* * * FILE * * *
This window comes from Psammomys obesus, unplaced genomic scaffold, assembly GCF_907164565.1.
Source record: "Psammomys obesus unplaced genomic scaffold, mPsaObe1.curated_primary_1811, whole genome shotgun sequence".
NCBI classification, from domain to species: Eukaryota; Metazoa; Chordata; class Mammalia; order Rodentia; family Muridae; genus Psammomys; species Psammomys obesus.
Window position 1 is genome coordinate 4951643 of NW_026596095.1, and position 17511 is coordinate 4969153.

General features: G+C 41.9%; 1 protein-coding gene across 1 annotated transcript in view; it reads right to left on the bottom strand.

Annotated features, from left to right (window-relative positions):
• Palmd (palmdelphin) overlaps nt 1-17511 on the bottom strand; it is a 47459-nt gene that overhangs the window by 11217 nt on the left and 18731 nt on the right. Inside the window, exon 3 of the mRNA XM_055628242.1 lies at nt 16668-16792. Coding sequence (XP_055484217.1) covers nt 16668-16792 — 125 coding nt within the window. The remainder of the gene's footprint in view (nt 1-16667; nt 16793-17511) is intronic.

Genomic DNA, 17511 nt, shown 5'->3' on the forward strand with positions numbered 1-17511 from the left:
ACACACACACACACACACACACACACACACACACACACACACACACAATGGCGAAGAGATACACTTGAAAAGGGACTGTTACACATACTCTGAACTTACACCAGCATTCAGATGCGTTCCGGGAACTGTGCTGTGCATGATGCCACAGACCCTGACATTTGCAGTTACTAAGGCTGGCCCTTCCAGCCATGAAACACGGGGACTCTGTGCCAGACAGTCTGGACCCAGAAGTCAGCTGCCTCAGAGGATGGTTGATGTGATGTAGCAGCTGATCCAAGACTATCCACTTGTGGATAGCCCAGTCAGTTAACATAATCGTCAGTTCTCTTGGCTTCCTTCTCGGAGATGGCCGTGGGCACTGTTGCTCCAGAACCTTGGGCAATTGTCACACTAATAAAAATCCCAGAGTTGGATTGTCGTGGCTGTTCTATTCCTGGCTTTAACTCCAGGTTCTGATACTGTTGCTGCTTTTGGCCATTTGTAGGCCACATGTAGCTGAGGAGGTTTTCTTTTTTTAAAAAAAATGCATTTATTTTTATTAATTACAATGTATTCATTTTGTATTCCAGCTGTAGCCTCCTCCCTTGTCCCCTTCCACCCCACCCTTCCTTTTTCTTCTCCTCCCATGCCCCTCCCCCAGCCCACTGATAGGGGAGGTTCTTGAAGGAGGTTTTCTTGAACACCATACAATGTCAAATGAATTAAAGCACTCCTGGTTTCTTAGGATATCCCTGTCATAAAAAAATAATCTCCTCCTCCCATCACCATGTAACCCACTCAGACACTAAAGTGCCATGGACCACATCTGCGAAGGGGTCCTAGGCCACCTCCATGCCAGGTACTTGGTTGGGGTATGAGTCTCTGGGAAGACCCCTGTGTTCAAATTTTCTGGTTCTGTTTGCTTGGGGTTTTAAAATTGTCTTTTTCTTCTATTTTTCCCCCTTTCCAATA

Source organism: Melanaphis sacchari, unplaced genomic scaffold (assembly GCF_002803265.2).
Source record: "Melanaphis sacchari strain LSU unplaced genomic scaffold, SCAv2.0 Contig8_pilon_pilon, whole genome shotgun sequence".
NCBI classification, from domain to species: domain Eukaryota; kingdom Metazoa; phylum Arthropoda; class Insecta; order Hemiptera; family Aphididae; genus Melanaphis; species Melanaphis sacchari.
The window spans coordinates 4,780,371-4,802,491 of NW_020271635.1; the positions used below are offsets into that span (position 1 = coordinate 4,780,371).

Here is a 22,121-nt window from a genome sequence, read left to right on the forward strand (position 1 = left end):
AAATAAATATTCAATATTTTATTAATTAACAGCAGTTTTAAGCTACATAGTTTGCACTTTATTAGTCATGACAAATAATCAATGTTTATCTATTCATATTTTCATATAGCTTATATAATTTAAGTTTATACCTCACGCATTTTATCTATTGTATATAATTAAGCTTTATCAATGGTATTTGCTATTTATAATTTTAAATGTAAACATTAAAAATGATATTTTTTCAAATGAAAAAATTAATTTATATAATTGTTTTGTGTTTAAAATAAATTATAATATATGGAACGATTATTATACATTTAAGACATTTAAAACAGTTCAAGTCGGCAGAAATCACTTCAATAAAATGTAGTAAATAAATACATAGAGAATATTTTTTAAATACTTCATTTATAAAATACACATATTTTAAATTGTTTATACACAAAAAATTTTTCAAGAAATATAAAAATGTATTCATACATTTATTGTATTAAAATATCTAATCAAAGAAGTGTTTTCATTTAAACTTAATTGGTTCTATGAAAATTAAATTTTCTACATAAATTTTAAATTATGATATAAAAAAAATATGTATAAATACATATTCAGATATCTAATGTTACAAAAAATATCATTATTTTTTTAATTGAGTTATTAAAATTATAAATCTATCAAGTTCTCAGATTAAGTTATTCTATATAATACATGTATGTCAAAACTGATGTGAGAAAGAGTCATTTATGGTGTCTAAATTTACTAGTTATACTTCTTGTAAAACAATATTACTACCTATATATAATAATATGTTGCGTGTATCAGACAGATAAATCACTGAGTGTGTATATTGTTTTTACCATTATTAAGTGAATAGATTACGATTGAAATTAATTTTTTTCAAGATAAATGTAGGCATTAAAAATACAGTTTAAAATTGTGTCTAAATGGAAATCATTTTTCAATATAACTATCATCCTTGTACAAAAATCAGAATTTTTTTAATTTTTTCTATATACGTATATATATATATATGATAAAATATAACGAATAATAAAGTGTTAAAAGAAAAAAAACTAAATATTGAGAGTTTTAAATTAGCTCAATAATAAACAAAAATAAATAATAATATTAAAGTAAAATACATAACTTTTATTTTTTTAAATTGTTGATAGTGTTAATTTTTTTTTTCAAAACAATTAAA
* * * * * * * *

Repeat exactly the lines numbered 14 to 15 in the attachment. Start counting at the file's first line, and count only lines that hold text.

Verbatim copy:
Here is a 22,121-nt window from a genome sequence, read left to right on the forward strand (position 1 = left end):
AAATAAATATTCAATATTTTATTAATTAACAGCAGTTTTAAGCTACATAGTTTGCACTTTATTAGTCATGACAAATAATCAATGTTTATCTATTCATATTTTCATATAGCTTATATAATTTAAGTTTATACCTCACGCATTTTATCTATTGTATATAATTAAGCTTTATCAATGGTATTTGCTATTTATAATTTTAAATGTAAACATTAAAAATGATATTTTTTCAAATGAAAAAATTAATTTATATAATTGTTTTGTGTTTAAAATAAATTATAATATATGGAACGATTATTATACATTTAAGACATTTAAAACAGTTCAAGTCGGCAGAAATCACTTCAATAAAATGTAGTAAATAAATACATAGAGAATATTTTTTAAATACTTCATTTATAAAATACACATATTTTAAATTGTTTATACACAAAAAATTTTTCAAGAAATATAAAAATGTATTCATACATTTATTGTATTAAAATATCTAATCAAAGAAGTGTTTTCATTTAAACTTAATTGGTTCTATGAAAATTAAATTTTCTACATAAATTTTAAATTATGATATAAAAAAAATATGTATAAATACATATTCAGATATCTAATGTTACAAAAAATATCATTATTTTTTTAATTGAGTTATTAAAATTATAAATCTATCAAGTTCTCAGATTAAGTTATTCTATATAATACATGTATGTCAAAACTGATGTGAGAAAGAGTCATTTATGGTGTCTAAATTTACTAGTTATACTTCTTGTAAAACAATATTACTACCTATATATAATAATATGTTGCGTGTATCAGACAGATAAATCACTGAGTGTGTATATTGTTTTTACCATTATTAAGTGAATAGATTACGATTGAAATTAATTTTTTTCAAGATAAATGTAGGCATTAAAAATACAGTTTAAAATTGTGTCTAAATGGAAATCATTTTTCAATATAACTATCATCCTTGTACAAAAATCAGAATTTTTTTAATTTTTTCTATATACGTATATATATATATATGATAAAATATAACGAATAATAAAGTGTTAAAAGAAAAAAAACTAAATATTGAGAGTTTTAAATTAGCTCAATAATAAACAAAAATAAATAATAATATTAAAGTAAAATACATAACTTTTATTTTTTTAAATTGTTGATAGTGTTAATTTTTTTTTTCAAAACAATTAAA